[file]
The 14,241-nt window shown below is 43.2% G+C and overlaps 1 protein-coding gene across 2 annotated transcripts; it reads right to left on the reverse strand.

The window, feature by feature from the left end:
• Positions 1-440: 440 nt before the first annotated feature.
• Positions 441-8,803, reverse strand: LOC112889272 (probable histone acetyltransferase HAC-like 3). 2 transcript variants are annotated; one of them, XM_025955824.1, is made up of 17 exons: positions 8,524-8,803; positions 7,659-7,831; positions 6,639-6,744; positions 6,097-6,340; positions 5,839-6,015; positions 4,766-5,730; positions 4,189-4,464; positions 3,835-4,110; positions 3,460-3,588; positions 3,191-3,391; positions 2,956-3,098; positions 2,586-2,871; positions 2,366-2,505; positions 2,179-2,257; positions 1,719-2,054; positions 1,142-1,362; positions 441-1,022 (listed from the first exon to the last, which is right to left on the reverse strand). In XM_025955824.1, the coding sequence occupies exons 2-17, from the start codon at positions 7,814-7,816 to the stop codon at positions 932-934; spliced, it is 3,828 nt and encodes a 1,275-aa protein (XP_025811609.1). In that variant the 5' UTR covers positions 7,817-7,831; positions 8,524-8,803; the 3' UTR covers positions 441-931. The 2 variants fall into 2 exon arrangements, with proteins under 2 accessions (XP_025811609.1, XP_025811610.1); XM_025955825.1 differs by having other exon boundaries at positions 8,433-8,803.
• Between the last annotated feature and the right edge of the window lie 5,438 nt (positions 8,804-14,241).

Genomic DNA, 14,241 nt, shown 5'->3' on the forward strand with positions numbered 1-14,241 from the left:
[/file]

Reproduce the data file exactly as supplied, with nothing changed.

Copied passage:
The 14,241-nt window shown below is 43.2% G+C and overlaps 1 protein-coding gene across 2 annotated transcripts; it reads right to left on the reverse strand.

The window, feature by feature from the left end:
• Positions 1-440: 440 nt before the first annotated feature.
• Positions 441-8,803, reverse strand: LOC112889272 (probable histone acetyltransferase HAC-like 3). 2 transcript variants are annotated; one of them, XM_025955824.1, is made up of 17 exons: positions 8,524-8,803; positions 7,659-7,831; positions 6,639-6,744; positions 6,097-6,340; positions 5,839-6,015; positions 4,766-5,730; positions 4,189-4,464; positions 3,835-4,110; positions 3,460-3,588; positions 3,191-3,391; positions 2,956-3,098; positions 2,586-2,871; positions 2,366-2,505; positions 2,179-2,257; positions 1,719-2,054; positions 1,142-1,362; positions 441-1,022 (listed from the first exon to the last, which is right to left on the reverse strand). In XM_025955824.1, the coding sequence occupies exons 2-17, from the start codon at positions 7,814-7,816 to the stop codon at positions 932-934; spliced, it is 3,828 nt and encodes a 1,275-aa protein (XP_025811609.1). In that variant the 5' UTR covers positions 7,817-7,831; positions 8,524-8,803; the 3' UTR covers positions 441-931. The 2 variants fall into 2 exon arrangements, with proteins under 2 accessions (XP_025811609.1, XP_025811610.1); XM_025955825.1 differs by having other exon boundaries at positions 8,433-8,803.
• Between the last annotated feature and the right edge of the window lie 5,438 nt (positions 8,804-14,241).

Genomic DNA, 14,241 nt, shown 5'->3' on the forward strand with positions numbered 1-14,241 from the left: